In the martial arts you spend most of your first fifteen to twenty years unable to see where you are in your practice. You’ve developed some skills, but you are never in a position to truly see what your next level is. This can lead a practitioner to think their skills and understanding are finely honed. If this person keeps training they will eventually find a whole new level opens up. Their previous skills will apply going forward, but their mind will forever see how much more there will always be to learn.

How to Open Up a Martial Arts School Part 1

You’ve been training long enough in a martial arts style and have always had in the back of your mind that maybe one day you would open your own school and run a successful business.  You are passionate about teaching and training and as a result you are convinced the public will see this in you and flock to your school.  After all, you’re a better instructor than Master XYZ, who has a lousy reputation.

People throw around the term “McDojo” way too easily these days.  They view this as a school that is watered down and pandering to the public.  While this can be partially correct, but not always, there are certain things to keep note of.  These are successful business owners.  McDonalds (where the term McDojo originates from) is THE most successful restaurant in the world.  They have two things going that they do correctly.  Their food is tasty (never mind void of sustenance) and they have incredible marketing/advertising campaigns.  The food doesn’t have to be 5 star quality for people to want to buy it.  They just have to enjoy the experience of eating it.  They are also the first restaurant that comes to mind (for most people) when wanting fast food.  This is not by accident.  This is a model of consistency and innovation while keeping their identity.  McDonalds has never changed what it is at its core: a burger joint.

Martial arts schools that promote a clear message and deliver on their mission statement (every successful business has one of these) consistently will attract a parents that want their kids involved and adults that enjoy the experience.  Regardless of quality, all students are better having trained than not trained.  These students will never go to the school of blood, sweat, and tears.  The commercial school fills this niche.  Anyone can develop warrior skills but not everyone has what it takes to be a warrior.

There are many ways to open a school.  What type of school you want should be in correlation to the amount of risk you are willing to assume financially.  Everyone single martial arts instructor in the world has their “dream school” that they fantasize about.  Many might have had them for a time only to wind up in bankruptcy not too long afterwards.

The Park

This is the easiest place to get started with any martial arts class.  They are free to use and for the most part easy to find.

Pros:  Free!  Open space.  Built in marketing from onlookers and passer-bys.

Cons: Adherent to weather conditions. You are displaying your technique outside.  Limited growth potential in a United States market (typically you top out at 15 students).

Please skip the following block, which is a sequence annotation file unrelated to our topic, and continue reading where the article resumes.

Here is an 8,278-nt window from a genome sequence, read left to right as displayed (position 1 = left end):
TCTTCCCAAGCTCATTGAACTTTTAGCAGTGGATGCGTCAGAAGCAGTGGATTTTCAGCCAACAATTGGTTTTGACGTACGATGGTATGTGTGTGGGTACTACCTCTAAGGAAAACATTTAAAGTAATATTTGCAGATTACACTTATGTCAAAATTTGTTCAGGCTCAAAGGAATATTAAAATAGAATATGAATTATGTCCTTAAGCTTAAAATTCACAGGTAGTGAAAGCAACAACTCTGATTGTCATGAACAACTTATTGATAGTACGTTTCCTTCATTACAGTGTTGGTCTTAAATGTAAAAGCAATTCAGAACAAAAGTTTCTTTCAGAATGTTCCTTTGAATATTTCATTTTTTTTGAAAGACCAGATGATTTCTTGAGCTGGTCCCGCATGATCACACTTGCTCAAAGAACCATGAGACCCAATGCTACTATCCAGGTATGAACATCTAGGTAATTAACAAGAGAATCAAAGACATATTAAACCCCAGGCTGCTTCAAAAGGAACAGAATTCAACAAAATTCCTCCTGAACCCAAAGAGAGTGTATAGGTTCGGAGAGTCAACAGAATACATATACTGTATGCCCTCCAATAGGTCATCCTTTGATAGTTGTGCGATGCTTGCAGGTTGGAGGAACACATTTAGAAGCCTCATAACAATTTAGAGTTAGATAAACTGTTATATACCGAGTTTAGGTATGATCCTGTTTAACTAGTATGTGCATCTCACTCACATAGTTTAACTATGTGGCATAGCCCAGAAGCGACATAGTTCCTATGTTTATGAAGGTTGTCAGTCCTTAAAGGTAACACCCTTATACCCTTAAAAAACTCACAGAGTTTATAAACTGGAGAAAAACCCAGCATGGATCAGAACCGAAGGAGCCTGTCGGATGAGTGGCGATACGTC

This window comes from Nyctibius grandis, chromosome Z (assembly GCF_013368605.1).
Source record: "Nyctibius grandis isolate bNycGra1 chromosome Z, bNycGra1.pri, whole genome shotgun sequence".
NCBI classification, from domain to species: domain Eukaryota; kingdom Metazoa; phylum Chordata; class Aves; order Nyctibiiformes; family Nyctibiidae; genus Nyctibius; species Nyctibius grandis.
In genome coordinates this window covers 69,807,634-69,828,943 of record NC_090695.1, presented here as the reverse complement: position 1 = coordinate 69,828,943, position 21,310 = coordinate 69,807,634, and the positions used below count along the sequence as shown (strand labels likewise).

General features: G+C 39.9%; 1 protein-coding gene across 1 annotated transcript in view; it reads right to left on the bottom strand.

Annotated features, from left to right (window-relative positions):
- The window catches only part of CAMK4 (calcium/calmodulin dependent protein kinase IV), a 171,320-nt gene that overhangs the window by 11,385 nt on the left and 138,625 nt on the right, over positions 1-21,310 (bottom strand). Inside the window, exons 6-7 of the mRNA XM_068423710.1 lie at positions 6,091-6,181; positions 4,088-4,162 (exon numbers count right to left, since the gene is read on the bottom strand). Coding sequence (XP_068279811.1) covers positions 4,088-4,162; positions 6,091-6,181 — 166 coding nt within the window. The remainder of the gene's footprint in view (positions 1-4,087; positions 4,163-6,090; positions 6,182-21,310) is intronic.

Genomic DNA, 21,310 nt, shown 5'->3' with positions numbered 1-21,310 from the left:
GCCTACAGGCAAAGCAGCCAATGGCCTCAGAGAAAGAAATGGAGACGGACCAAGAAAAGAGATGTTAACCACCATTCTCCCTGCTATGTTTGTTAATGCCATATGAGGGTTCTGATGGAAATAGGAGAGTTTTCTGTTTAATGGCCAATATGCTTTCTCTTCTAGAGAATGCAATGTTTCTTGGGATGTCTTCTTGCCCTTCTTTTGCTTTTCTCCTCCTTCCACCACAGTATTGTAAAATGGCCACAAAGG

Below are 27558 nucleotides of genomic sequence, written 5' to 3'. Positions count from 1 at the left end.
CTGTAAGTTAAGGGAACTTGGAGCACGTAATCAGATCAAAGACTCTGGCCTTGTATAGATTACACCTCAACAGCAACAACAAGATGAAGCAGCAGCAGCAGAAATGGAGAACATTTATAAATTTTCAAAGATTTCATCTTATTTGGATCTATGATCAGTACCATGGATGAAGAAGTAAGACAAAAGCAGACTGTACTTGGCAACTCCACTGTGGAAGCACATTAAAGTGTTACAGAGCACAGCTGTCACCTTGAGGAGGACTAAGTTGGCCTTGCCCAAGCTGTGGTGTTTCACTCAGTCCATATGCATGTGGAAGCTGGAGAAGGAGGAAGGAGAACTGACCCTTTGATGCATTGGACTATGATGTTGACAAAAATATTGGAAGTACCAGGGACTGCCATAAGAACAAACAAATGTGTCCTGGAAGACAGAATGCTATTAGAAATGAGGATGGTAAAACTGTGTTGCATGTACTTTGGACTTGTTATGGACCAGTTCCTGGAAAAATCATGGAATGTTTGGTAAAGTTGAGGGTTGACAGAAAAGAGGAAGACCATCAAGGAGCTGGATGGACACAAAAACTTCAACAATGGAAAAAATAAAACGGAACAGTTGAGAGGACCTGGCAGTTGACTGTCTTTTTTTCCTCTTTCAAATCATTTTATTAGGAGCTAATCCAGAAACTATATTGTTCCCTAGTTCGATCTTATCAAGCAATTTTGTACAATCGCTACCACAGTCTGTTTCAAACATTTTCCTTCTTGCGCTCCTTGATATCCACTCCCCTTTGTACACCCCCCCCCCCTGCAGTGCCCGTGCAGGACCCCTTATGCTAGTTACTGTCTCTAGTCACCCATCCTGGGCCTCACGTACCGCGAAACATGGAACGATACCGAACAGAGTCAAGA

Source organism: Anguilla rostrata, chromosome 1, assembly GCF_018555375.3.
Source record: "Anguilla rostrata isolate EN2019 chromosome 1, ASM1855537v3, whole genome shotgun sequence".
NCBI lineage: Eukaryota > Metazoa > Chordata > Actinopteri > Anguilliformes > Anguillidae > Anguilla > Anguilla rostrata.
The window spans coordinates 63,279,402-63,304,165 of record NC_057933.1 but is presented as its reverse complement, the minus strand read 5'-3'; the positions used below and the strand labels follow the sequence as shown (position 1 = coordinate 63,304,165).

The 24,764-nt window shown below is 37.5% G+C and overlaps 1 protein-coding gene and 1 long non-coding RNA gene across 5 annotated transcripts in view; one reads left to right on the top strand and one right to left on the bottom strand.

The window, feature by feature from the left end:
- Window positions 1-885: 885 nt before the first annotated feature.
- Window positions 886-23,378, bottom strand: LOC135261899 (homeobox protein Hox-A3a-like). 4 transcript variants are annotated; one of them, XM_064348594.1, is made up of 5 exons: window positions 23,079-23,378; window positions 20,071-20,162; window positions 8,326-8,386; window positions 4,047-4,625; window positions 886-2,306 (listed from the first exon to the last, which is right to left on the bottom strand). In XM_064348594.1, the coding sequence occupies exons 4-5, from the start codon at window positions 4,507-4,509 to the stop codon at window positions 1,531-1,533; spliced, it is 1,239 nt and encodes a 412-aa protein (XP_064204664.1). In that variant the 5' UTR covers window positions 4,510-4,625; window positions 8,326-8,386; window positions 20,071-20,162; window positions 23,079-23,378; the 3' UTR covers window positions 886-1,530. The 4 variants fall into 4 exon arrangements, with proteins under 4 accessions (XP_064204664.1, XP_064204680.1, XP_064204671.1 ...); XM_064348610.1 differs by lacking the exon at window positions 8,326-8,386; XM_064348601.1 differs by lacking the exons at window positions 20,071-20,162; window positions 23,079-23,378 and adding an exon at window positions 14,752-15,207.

Parks and Recreation

Parks and Rec programs are a great place to start a class when you have zero students.  All parks and rec departments have a listing of courses that they send out to all residents of the city they are located in (huge cities, not as much but still there is adverting).  A class that fills a niche can fill up quickly with students.  Kids programs are most successful in this type of venue.  Pay is modest but you have no worries on overhead or advertising.

Pros: No rent or advertising!  The city handles all you promotion and you start off with several to many students.  They city will also provide you with the proper equipment that is reasonable to the practice.

Cons: The city can cancel your class at anytime they choose.  You can’t start right away but rather have to wait until they next cycle of classes are available.  You are limited by what space is offered to you and the times you are given.


I’ll continue this post in a “Part 2” going over the other types of schools you can open with pros and cons.  Coming soon.

How to Survive a Street Fight

Full Circle Jujitsu How to survive a Street Fight

I worked as a bouncer doing nightclub security for five years in New York City and San Francisco.  I saw a lot of crazy stuff during this time, though I got out of it relatively without a scratch.  I was a young black belt in my 20s, weighing in at 165 pounds and standing 5’9” tall. Typically I was the smallest of the security staff at the club I worked in, although I had full respect of my co-workers due to seeing me deal with situations.  I was never able to visually intimidate most people.  However, intimidation was never my intent at a bouncer.  I was there to diffuse and (if I’m very honest) to put my training into practice.  During this time I saved a number of club goers from danger, but there were those that weren’t so lucky.  This was never due to any fault of my own; some people are just hell-bent on fighting.  I once saw a one-on-one fight turn into a five-on-one fight in the span of 5 seconds.  The loser was beat to a pulp.  I would bet good money he never forgot the experience. So, if you want to know how to survive a street fight, here are some personal observations from my experience.